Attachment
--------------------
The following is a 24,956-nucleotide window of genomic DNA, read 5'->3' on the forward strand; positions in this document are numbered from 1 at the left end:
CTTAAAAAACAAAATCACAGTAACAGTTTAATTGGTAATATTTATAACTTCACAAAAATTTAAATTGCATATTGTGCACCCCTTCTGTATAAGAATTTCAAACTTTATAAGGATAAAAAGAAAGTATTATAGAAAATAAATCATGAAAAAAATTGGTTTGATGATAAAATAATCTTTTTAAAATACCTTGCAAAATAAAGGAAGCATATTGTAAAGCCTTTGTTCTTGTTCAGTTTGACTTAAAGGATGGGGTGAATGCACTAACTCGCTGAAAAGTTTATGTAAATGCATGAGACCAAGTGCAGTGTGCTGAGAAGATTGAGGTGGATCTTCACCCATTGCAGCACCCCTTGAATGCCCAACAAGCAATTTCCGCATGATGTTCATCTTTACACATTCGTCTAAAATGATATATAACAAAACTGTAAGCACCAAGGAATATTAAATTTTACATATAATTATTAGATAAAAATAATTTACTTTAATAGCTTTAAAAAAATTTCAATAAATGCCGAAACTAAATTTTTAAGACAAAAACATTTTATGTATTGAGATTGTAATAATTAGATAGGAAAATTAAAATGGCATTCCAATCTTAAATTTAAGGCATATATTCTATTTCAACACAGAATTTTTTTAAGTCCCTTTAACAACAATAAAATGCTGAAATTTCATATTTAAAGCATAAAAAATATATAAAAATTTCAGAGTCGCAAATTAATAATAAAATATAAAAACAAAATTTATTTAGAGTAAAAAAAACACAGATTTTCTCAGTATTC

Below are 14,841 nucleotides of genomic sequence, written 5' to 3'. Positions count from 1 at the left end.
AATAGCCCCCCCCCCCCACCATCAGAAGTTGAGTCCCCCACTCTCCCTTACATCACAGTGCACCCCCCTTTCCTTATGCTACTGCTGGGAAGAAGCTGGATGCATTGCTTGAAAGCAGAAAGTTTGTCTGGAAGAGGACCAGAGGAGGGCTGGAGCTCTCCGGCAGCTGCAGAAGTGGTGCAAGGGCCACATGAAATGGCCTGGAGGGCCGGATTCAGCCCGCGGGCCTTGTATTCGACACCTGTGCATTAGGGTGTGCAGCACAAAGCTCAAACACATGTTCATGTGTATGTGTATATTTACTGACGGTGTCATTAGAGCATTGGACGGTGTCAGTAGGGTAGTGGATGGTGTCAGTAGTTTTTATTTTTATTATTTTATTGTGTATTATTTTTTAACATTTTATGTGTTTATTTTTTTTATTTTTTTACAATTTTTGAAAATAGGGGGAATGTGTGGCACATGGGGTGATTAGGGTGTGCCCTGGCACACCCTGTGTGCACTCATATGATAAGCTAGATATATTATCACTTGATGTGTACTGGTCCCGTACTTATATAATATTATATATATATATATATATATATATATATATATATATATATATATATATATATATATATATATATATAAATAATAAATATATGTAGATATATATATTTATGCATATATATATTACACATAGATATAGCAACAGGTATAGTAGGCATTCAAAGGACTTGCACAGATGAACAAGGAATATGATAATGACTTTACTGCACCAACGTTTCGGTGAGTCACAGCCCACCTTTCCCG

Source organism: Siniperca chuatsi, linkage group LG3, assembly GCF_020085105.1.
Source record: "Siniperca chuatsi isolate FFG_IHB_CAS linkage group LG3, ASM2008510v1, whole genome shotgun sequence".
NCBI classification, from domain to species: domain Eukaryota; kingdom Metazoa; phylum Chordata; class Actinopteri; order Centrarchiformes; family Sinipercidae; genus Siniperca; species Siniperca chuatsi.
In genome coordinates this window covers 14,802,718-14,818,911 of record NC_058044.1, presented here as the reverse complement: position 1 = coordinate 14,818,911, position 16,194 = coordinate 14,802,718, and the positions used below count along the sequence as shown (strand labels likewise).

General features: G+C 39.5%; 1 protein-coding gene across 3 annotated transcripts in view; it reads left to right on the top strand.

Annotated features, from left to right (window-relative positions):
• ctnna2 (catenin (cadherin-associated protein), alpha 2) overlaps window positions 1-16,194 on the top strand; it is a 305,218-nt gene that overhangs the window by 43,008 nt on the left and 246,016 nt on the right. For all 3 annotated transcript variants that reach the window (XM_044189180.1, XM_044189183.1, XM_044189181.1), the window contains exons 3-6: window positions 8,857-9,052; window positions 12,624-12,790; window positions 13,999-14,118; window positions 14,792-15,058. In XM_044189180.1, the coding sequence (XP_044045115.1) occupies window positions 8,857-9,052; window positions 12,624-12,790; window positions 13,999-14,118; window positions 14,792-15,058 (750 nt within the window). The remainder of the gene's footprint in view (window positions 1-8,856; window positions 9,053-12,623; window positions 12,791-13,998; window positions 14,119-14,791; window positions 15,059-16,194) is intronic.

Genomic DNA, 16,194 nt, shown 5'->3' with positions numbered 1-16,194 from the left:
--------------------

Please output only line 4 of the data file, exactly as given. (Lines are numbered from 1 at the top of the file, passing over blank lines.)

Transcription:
AATAGCCCCCCCCCCCCACCATCAGAAGTTGAGTCCCCCACTCTCCCTTACATCACAGTGCACCCCCCTTTCCTTATGCTACTGCTGGGAAGAAGCTGGATGCATTGCTTGAAAGCAGAAAGTTTGTCTGGAAGAGGACCAGAGGAGGGCTGGAGCTCTCCGGCAGCTGCAGAAGTGGTGCAAGGGCCACATGAAATGGCCTGGAGGGCCGGATTCAGCCCGCGGGCCTTGTATTCGACACCTGTGCATTAGGGTGTGCAGCACAAAGCTCAAACACATGTTCATGTGTATGTGTATATTTACTGACGGTGTCATTAGAGCATTGGACGGTGTCAGTAGGGTAGTGGATGGTGTCAGTAGTTTTTATTTTTATTATTTTATTGTGTATTATTTTTTAACATTTTATGTGTTTATTTTTTTTATTTTTTTACAATTTTTGAAAATAGGGGGAATGTGTGGCACATGGGGTGATTAGGGTGTGCCCTGGCACACCCTGTGTGCACTCATATGATAAGCTAGATATATTATCACTTGATGTGTACTGGTCCCGTACTTATATAATATTATATATATATATATATATATATATATATATATATATATATATATATATATATATATATATATATATAAATAATAAATATATGTAGATATATATATTTATGCATATATATATTACACATAGATATAGCAACAGGTATAGTAGGCATTCAAAGGACTTGCACAGATGAACAAGGAATATGATAATGACTTTACTGCACCAACGTTTCGGTGAGTCACAGCCCACCTTTCCCG